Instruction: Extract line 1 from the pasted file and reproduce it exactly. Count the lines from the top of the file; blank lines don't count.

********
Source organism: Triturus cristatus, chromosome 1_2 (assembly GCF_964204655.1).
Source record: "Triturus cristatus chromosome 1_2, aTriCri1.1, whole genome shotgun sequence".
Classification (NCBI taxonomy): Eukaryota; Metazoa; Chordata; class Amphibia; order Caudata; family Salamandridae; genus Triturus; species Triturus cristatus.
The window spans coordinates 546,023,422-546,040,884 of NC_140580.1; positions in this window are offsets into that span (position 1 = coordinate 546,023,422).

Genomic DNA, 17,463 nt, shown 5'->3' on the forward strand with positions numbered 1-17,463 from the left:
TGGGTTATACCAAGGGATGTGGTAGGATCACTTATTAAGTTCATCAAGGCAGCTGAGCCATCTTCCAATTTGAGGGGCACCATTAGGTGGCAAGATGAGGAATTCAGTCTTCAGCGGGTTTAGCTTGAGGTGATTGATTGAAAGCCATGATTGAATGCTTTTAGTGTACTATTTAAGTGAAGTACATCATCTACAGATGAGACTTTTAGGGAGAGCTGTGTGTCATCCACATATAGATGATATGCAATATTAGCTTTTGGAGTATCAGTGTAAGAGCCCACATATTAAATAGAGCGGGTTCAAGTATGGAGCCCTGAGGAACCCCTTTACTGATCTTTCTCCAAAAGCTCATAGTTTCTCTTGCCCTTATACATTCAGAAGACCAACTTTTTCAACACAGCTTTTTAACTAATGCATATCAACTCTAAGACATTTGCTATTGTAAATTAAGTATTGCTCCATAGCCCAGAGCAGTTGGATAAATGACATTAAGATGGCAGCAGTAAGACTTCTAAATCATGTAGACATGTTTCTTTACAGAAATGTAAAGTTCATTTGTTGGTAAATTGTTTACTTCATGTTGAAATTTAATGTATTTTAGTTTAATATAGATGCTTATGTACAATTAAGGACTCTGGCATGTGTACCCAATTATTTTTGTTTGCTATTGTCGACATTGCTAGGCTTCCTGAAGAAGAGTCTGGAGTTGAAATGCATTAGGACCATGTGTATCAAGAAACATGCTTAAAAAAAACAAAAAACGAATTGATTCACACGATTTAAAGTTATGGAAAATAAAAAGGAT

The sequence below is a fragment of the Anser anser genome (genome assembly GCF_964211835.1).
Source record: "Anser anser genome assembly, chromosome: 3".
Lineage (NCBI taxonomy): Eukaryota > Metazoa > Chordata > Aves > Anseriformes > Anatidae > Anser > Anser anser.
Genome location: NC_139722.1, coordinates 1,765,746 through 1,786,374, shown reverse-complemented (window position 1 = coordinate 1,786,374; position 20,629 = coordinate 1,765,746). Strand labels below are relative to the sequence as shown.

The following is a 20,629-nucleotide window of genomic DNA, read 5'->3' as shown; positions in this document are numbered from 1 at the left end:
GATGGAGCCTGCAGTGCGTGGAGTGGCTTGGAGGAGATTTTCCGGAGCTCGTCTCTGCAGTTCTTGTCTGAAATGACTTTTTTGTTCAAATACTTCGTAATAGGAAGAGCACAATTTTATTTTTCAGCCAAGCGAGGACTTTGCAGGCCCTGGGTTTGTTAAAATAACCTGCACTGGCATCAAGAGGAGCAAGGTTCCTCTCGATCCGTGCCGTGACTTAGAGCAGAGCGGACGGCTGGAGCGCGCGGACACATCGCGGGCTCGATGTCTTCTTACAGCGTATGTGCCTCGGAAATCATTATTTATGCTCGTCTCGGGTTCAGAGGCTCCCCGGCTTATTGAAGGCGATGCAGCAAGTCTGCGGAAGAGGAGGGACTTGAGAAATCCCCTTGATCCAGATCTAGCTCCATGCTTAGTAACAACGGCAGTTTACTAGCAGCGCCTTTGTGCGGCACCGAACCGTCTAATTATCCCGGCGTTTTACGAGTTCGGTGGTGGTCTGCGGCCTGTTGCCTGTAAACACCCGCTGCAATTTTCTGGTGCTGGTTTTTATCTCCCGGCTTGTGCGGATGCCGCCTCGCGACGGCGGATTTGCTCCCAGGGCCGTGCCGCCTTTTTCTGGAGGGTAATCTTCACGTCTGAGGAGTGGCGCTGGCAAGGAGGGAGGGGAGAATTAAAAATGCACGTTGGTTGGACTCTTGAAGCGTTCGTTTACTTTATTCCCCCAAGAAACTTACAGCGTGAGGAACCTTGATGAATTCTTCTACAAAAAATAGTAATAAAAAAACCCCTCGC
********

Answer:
Source organism: Triturus cristatus, chromosome 1_2 (assembly GCF_964204655.1).